Mawvellous wrote:In fact, the constitution was adopted on December 25 1946 and went into effect on December 25 1947 in mainland China. The ROC didn't move its temporary capital to Taiwan until 1949. The constitution then wasn't amended until 1991.
Amended yes . . . . . but what happened to the Resolution of the National Assembly?? That would be necessary to make Taiwan a part of the ROC national territory.
To elaborate on this, I must point out that Article 4 of the ROC Constitution specifies that "The territory of the Republic of China within its existing national boundaries shall not be altered except by a resolution of the National Assembly." However, in regard to Taiwan having somehow become part of ROC national territory, there is no resolution of the National Assembly on record. (The rough drafts
of earlier versions of the ROC Constitution are still available, and they specifically failed to include "Taiwan" in the scope of Chinese national territory, while the other provinces were listed, see -- http://zh.wikisource.org/wiki/%E4%BA%94 ... 2%E8%8D%89
Moreover, international law specifies that "military occupation does not transfer sovereignty." The proclamation of "Taiwan Retrocession Day" on Oct. 25, 1945, thus indicating a clear intention and objective to annex Taiwan territory, is a war crime.
President Truman's remarks on Taiwan's undetermined status in June 1950 certainly show that there was no recognition of any so-called "Taiwan Retrocession Day."
More specifically, the Allies certainly did not recognize the extension of Chinese sovereignty over Taiwan at any time during the 1940s, 1950s, 1960s, 1970s . . . . . or any other period.
The problem with your point about the territory listed in the drafts of the ROC consitution is, the list was NEVER meant to be exhaustive; if you can read Mandarin Chinese, you will notice that the territorial list was ended with 'etc.'. So, theoretically, it did not exclude Taiwan. Of course, at that time, Taiwan was Japanese territory. So let us assume, to the benefit of those anti-KMTers, that it was unconstitutional on the part of the ROC to include Taiwan in its territory at that time.
However, a meeting was convened in December 1946 to CREATE a new constitution, not simply amend any previous one. It was called 制憲國民大會 (literally, "constitution-creating national assembly"). During that time, Taiwan did send a number of representatives to Nanjing, China through local elections. So, it is hard to deny that Taiwan is in the ROC constitution of 1946. In other words, the inclusion of Taiwan in Chinese territory was unconstitutional, only as far as the pre-1946 constitution is concerned. However, since the new constitution was adopted, the cause of unconstitutionality was eliminated. What's more, the additional clauses of the constitution of 1991 clearly treat Taiwan as a province. That makes Taiwan a province of China in terms of the ROC constitution.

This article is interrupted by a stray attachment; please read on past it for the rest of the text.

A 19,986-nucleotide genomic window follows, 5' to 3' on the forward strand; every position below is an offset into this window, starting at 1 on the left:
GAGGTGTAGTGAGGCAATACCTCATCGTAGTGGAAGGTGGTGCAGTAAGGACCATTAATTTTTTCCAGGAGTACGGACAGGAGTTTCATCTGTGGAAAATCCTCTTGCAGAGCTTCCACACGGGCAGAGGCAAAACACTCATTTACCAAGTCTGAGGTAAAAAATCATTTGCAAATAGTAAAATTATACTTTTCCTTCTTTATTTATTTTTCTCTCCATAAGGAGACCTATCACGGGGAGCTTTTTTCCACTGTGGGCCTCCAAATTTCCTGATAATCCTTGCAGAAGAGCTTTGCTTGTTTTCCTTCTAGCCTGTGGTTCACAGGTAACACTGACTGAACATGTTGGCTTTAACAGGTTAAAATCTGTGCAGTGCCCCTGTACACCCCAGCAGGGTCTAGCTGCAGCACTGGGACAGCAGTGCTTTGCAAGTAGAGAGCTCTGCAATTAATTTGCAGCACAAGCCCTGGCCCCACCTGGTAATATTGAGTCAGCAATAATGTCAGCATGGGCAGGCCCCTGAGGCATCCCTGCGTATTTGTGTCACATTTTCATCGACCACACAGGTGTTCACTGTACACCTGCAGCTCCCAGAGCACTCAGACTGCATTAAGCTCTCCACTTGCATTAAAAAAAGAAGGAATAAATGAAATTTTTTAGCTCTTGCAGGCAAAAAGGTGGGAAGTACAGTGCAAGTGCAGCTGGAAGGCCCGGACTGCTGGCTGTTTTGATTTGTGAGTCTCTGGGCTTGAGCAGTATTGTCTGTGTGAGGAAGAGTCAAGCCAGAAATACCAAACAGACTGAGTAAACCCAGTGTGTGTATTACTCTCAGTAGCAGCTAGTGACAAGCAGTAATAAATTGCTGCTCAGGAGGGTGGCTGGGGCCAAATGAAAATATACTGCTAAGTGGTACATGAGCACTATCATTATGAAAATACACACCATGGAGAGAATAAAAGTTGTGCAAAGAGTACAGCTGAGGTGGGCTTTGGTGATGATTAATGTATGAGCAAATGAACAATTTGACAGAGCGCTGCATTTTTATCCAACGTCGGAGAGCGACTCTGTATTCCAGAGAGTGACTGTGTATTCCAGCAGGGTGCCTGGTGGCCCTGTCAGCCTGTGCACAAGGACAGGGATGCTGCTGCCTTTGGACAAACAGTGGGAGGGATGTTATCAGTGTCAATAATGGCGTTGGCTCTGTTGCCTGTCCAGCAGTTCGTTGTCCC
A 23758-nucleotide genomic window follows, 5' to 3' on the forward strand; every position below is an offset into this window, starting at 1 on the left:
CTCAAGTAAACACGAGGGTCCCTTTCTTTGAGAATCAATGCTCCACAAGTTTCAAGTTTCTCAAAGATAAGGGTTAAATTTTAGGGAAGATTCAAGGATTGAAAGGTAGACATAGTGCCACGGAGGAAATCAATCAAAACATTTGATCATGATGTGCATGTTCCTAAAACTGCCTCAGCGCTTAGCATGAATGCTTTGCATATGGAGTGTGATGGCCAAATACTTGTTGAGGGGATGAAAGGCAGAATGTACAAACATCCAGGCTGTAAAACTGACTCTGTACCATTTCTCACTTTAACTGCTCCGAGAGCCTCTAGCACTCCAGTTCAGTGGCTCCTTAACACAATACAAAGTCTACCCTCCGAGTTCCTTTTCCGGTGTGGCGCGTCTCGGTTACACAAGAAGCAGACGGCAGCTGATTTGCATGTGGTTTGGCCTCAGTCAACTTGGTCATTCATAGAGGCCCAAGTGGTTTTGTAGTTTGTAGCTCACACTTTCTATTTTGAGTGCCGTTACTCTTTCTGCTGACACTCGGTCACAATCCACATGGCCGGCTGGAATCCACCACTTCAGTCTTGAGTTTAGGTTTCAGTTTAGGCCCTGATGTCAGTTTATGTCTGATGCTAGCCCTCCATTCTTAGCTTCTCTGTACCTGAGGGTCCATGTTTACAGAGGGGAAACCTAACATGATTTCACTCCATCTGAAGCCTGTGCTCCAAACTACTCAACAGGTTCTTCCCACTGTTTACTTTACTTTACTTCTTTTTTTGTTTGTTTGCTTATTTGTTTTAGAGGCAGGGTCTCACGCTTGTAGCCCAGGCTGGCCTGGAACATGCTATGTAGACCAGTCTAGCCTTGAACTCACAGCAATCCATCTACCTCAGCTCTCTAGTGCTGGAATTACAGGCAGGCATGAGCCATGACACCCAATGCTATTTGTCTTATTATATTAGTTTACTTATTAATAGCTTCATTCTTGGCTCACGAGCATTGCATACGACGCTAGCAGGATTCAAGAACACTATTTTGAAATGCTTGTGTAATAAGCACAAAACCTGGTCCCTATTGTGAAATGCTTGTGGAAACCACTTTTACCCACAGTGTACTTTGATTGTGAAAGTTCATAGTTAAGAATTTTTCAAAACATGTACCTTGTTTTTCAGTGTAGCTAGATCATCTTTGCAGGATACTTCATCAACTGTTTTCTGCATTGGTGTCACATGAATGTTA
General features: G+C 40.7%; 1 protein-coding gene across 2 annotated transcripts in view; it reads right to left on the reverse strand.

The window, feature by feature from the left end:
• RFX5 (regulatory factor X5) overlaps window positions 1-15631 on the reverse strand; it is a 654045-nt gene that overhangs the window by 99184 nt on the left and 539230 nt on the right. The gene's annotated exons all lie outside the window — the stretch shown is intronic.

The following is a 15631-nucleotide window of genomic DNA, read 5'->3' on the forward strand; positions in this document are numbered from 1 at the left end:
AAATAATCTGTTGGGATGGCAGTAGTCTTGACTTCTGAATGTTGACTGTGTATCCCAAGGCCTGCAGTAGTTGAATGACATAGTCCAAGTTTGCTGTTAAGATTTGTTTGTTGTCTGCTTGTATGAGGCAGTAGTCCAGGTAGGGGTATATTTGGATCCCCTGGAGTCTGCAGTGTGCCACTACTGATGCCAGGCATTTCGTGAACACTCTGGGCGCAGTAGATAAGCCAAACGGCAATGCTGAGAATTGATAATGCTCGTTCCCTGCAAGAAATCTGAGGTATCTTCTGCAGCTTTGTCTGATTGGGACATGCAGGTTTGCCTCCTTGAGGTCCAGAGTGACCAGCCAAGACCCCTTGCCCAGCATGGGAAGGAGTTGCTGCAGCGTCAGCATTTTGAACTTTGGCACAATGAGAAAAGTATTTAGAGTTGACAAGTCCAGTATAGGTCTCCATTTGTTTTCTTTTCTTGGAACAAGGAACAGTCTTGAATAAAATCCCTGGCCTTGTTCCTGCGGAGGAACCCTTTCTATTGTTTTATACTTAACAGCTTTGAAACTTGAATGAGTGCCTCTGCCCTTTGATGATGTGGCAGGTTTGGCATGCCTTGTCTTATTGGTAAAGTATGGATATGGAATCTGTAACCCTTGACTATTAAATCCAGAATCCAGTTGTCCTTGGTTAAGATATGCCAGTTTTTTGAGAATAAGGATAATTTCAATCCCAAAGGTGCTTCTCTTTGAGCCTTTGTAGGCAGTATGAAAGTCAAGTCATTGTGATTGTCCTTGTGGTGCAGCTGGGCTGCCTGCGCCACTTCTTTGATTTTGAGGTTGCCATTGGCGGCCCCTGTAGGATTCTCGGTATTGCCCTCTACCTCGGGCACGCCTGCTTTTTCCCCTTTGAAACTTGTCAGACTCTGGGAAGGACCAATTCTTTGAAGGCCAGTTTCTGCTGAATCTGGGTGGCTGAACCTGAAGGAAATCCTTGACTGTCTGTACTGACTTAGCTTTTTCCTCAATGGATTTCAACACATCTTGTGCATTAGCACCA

As far as international law is concerned, it is true that the peace treaty with Japan signed at San Francisco indeed did not specify the recipient of Taiwan, when Japan renounced its sovereignty over Taiwan and Penghu. However, the treaty of Taipei specified that all people on Taiwan would become ROC nationals. If the Taiwanese people are ROC nationals, it follows that they have to obey the ROC laws and administrative and executive orders. Since Taiwan has been officially regarded as part of the territory by the ROC, the Taiwanese people in the capacity of ROC nationals have to regard Taiwan as part of the ROC as well. Thus, the undetermined status of Taiwan has been solved. In other words, although Japan renounced sovereignty over Taiwan, it returned Taiwan to the ROC in a rather indirect manner, through the treaty of Taipei.
In this connection, it is interesting to consider a passage in International Law authored by Malcom N. Shaw (2003).
Consider p. 211 in particular.
... In 1979 the US recognised the People's Republic of China as the sole and legitimate government of China.178 Accordingly, Taiwan would appear to be a non-state territorial entity which is capable of acting independently on the international scene, but is most probably de jure part of China...
Also, it should be mentioned that the UN yearbooks have long listed Taiwan as "Taiwan province of China". Since it is unlikely that the UN itself violates international law, I am forced to conclude, following Prof. Shaw, that Taiwan is most probably de jure part of China.